CAM principles

The basic principles of CAM

Complementary and Alternative Medicine (CAM) describes a diverse group of healing systems that are not currently considered to be a part of mainstream medicine.

Although CAM therapies vary widely, the following themes can be traced throughout:

  • Prevention of illness is a primary concern.
  • Treatments are highly individualized.
  • Treatments are aimed at the causes of illness rather than at its symptoms.
  • Treatments are designed to support the natural healing processes of the body.
  • The focus is on the whole person – physical, emotional, social, and spiritual.

More and more Americans are turning to alternative medical care than ever before.

Alternative healing practices are increasingly being tested for effectiveness and safety in conventional controlled research studies. A landmark study published in 1993 found that more than one-third of Americans had sought CAM therapies, that in 1990 they had made more visits to CAM providers than to their primary care physicians, and that consumers had spent more than $13 billion out-of-pocket for these visits.

Demand for CAM services continues to grow at a startling rate. A 2001 survey found that nearly 70 percent of Americans have used at least one form of CAM therapy in their lifetime, making this “unconventional” medical approach one of the fastest growing sectors of American healthcare. Although herbs and supplements are not regulated by the U.S. Food and Drug Administration (FDA), pharmacies across the country are experiencing a tremendous surge in the sales of these alternative remedies.

From 1991 to 1996 alone, the demand for over-the-counter natural remedies (including herbs and supplements) doubled. In a 1996 survey by Landmark Healthcare, more than 70 percent of HMOs reported an increase in requests for CAM by their members. Most patients (56 percent), requested acupuncture, followed by chiropractic (45 percent), massage (25 percent), acupressure and biofeedback (21 percent each), hypnotherapy (eight percent), and reflexology (four percent).

What are the major types of CAM?

  • Alternative Medical Systems: built upon complete systems of theory and practice. Examples include Ayurveda, homeopathy, naturopathy, and traditional Chinese medicine (TCM).
  • Biological Medicine: use of substances found in nature, such as foods, herbs, and vitamins to promote health.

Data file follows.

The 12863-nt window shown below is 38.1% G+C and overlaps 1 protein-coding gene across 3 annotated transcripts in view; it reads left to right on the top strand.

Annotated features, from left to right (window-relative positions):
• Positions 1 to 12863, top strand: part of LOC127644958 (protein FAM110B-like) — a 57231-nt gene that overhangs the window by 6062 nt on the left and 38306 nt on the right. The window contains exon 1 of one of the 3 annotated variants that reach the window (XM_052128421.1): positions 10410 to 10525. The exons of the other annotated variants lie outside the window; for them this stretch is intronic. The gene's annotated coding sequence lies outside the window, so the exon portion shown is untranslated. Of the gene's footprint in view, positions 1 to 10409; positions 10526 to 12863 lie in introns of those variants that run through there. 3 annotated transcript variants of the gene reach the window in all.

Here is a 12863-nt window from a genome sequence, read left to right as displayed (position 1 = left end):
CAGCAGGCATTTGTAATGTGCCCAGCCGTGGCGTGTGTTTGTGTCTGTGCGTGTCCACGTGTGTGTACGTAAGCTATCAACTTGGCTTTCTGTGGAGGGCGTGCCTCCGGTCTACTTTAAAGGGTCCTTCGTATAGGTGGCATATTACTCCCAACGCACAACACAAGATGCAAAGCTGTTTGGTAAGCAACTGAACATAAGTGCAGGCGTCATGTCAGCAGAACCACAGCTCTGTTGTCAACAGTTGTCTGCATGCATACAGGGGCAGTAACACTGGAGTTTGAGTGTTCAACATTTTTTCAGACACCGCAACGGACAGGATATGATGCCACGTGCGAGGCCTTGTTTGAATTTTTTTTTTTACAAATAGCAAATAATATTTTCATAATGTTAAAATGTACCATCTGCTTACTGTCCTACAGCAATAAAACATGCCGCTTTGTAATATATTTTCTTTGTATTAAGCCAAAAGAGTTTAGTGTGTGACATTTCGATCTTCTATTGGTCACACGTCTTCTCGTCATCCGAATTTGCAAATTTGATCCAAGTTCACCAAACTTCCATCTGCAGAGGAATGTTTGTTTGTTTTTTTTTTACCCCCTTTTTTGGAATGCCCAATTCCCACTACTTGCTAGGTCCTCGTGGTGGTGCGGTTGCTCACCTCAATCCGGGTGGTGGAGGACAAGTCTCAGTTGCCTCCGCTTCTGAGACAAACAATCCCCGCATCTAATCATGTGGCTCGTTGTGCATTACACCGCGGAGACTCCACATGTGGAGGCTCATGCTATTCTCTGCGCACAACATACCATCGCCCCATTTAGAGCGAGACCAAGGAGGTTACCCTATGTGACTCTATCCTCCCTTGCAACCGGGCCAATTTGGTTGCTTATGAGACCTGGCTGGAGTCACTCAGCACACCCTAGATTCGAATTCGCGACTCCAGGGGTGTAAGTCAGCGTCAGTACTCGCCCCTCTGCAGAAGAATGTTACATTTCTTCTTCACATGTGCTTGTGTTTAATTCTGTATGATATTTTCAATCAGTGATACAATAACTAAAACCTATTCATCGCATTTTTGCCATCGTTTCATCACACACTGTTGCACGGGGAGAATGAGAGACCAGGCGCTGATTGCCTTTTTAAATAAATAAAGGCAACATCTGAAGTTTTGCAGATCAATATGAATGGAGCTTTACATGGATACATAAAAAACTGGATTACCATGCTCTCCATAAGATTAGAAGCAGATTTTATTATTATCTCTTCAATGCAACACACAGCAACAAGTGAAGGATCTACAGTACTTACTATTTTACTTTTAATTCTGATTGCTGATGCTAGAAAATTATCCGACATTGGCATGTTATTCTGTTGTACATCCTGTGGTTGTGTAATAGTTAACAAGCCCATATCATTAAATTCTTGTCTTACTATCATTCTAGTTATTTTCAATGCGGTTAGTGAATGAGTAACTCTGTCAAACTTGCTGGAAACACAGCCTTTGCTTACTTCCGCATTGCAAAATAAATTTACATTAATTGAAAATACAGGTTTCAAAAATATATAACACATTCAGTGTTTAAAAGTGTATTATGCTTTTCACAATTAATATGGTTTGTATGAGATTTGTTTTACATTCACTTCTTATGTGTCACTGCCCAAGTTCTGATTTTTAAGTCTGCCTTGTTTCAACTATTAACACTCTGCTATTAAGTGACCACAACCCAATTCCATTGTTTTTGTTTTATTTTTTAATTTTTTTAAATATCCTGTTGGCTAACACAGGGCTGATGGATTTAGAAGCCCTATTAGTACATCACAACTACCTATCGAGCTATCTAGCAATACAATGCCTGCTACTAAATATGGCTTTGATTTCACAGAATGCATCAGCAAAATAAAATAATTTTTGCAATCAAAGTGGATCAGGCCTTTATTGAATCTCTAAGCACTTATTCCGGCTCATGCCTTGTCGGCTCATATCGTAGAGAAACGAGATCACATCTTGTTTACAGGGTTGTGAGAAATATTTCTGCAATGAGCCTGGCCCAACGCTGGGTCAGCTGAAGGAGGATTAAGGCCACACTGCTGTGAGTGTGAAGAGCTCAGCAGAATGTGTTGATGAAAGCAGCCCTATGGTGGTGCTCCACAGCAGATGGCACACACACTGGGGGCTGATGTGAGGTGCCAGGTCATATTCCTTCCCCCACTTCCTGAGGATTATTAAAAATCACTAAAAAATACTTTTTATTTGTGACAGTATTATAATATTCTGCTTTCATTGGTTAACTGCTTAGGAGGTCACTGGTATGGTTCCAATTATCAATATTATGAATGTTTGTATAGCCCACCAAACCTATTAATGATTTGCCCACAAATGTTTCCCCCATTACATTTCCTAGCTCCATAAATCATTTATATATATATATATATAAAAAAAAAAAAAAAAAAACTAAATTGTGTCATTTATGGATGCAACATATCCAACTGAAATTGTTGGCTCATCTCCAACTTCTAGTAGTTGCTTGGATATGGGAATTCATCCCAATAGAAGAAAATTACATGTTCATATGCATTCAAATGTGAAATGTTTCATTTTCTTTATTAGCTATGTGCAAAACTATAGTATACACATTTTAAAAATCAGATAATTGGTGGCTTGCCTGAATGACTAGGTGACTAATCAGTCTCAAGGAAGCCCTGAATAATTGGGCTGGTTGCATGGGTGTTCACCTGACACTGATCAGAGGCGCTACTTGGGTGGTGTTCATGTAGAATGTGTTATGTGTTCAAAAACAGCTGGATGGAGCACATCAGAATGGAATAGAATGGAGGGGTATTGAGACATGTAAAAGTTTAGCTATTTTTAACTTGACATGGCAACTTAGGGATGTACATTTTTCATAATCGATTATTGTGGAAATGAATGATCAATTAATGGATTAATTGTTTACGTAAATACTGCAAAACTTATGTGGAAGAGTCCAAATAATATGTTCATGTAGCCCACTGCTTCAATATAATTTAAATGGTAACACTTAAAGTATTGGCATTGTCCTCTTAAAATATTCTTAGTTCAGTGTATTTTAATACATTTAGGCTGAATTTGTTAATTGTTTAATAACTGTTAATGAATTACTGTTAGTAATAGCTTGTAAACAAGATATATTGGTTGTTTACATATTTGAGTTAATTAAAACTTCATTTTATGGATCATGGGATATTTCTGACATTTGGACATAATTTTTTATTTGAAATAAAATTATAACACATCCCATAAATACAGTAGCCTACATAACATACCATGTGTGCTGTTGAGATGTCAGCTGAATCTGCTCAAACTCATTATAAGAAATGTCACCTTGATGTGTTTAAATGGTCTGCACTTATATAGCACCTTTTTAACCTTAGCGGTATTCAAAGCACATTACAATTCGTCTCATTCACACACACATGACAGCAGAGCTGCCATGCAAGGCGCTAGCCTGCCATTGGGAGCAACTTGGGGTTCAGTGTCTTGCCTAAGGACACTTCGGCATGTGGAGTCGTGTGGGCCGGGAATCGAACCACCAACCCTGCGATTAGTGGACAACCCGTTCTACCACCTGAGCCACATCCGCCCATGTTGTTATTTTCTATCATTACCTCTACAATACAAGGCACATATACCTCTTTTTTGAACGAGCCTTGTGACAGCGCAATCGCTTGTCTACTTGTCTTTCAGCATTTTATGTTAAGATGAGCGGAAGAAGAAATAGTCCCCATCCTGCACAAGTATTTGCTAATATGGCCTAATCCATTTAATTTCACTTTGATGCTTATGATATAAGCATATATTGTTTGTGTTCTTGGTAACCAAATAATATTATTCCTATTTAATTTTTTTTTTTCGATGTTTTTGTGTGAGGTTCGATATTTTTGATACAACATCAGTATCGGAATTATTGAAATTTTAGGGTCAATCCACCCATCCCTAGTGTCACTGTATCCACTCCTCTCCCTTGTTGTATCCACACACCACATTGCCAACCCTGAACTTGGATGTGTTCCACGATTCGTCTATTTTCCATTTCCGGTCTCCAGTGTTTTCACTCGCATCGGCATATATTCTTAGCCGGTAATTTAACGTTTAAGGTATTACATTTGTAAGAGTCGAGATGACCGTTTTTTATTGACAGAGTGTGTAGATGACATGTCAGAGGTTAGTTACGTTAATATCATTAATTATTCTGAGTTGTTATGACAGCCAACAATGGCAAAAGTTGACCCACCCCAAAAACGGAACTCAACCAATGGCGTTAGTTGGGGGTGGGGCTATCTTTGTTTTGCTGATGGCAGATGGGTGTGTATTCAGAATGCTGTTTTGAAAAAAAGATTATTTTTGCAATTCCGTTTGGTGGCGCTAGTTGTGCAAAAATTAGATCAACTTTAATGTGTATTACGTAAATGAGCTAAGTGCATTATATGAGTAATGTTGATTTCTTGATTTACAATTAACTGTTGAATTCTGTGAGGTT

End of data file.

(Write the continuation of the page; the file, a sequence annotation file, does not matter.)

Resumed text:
• Energy Medicine: involves the use of energy fields to promote health. Some forms of energy medicine (known as biofield therapies) are designed to influence energy fields that are believed to surround and penetrate the human body. Examples of biofield therapies include qi gong, Reiki, and Therapeutic Touch. Other forms of energy medicine (known as bioelectromagnetic-based medicine) involve the use of electromagnetic fields such as electroacupuncture.
  • Manual Medicine: based on manipulation and/or movement of one or more parts of the body. Examples include chiropractic, Feldenkrais, massage, osteopathy, physical therapy and reflexology.
  • Mind-Body Medicine: uses a range of techniques that help boost the mind’s ability to influence bodily functions and symptoms. Examples include biofeedback, deep relaxation, guided imagery, hypnotherapy, meditation, prayer, support groups, and yoga.

What is the future of CAM?

CAM is gradually becoming accepted into mainstream medicine. Breakthroughs in CAM research are frequently published in prestigious Western peer-reviewed journals such as the Annals of Internal Medicine and the Journal of the American Medical Association. Yet there are real obstacles to the achievement of truly integrated medicine. Some of these obstacles include administrative issues, cultural conflicts and lack of conventional controlled research. Because conventional doctors and CAM practitioners both seek to create safe, effective, and affordable medical treatment for all patients, the integration of the best CAM into conventional medicine is inevitable.